We recently went camping at Mount Laguna for a friend’s birthday, and although we’ve been camping in cold weather before, we were not prepared for this! We’ve done car camping enough times and have a good collection of essentials, so we didn’t think too much when it came to packing for this trip. We brought some extra layers, because we knew the weather was supposed to drop down into the 20s. Other than that, we weren’t too worried.
By the end of the night, no one wanted to leave the campfire. We eventually mustered up the courage to brave the night and get cozied up into our sleeping bags. Jacob fell asleep quickly. He never has issues sleeping. Me, on the other hand… a few hours passed, and I was still awake and freezing. Finally, I heard our friend rustling around outside to start the fire again. Eventually, I gave up on sleep and decided to join him. The rest of the night, more people joined us at the fire until the sun came up. It was a humbling experience for all of us.
Leaving the campsite, we were still baffled at why we were so cold. We thought we were prepared. We had plenty of clothes, an air mattress to get us off the ground, and even a sleeping bag rated for 15 degrees F. After doing some research and talking to friends who have been camping in negative-degree weather, we realized we were doing so many things wrong!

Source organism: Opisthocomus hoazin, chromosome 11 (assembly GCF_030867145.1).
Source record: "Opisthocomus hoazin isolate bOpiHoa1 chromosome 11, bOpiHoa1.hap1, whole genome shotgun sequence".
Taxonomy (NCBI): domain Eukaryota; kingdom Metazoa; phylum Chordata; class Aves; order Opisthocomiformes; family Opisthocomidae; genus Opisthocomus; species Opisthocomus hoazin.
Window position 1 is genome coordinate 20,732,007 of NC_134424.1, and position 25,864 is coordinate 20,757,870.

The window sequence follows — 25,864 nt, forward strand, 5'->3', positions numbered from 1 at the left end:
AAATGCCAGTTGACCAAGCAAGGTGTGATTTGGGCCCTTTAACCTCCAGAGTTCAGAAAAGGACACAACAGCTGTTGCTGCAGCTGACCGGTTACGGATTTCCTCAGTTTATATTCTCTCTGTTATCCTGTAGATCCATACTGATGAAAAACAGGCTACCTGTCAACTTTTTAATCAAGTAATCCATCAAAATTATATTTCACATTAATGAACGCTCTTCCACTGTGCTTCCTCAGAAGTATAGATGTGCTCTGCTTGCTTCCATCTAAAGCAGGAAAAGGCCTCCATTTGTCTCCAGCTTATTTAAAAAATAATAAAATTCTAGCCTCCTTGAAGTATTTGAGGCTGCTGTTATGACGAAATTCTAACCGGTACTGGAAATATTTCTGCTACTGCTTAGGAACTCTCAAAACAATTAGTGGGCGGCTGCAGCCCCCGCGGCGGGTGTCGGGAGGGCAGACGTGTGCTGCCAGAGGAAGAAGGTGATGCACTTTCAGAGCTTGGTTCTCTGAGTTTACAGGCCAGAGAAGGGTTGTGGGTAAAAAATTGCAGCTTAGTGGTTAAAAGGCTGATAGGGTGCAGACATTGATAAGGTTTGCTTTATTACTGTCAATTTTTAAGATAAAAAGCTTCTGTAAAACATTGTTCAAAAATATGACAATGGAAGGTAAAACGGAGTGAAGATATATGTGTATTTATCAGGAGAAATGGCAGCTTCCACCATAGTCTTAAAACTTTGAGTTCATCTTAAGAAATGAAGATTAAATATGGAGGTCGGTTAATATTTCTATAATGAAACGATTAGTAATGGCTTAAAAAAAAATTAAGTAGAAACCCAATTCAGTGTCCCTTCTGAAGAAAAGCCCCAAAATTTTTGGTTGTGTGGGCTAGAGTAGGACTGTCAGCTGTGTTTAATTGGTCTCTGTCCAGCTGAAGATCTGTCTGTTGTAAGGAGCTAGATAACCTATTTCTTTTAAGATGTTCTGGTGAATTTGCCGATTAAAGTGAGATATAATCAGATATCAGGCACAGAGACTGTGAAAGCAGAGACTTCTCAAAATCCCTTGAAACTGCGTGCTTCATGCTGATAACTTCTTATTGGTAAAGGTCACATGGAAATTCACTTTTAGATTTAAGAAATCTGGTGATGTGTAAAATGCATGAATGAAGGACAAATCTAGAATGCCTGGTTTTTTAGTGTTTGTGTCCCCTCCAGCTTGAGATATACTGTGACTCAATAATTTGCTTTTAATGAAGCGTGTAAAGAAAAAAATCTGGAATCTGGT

Next time we go, we definitely know what we need to improve, and if you plan on camping in colder weather, hopefully, these tips will help you out!
5 LESSONS WE LEARNED FROM WINTER CAMPING
1. It’s not just about sleeping off the ground.
Typically when we’ve gone camping, we just try to avoid sleeping on the ground because it can get cold. When we’re backpacking, we have our sleeping pads, and when we’re car camping, we have this super cushy air mattress. But even with our air mattress that got me almost 2 feet off the ground, it was still extremely cold (although it’s still great for the other 3 seasons)!
Sleeping pads are rated by R-value from 1.0 to 8.0. This R-value is the measurement of insulation. You want to find a sleeping pad with an R value of four or more. A lot of people also recommend using 2 full-length pads to keep you warm. Our new sleeping pads are rated at 3.3 which would have kept us warmer than the air mattress.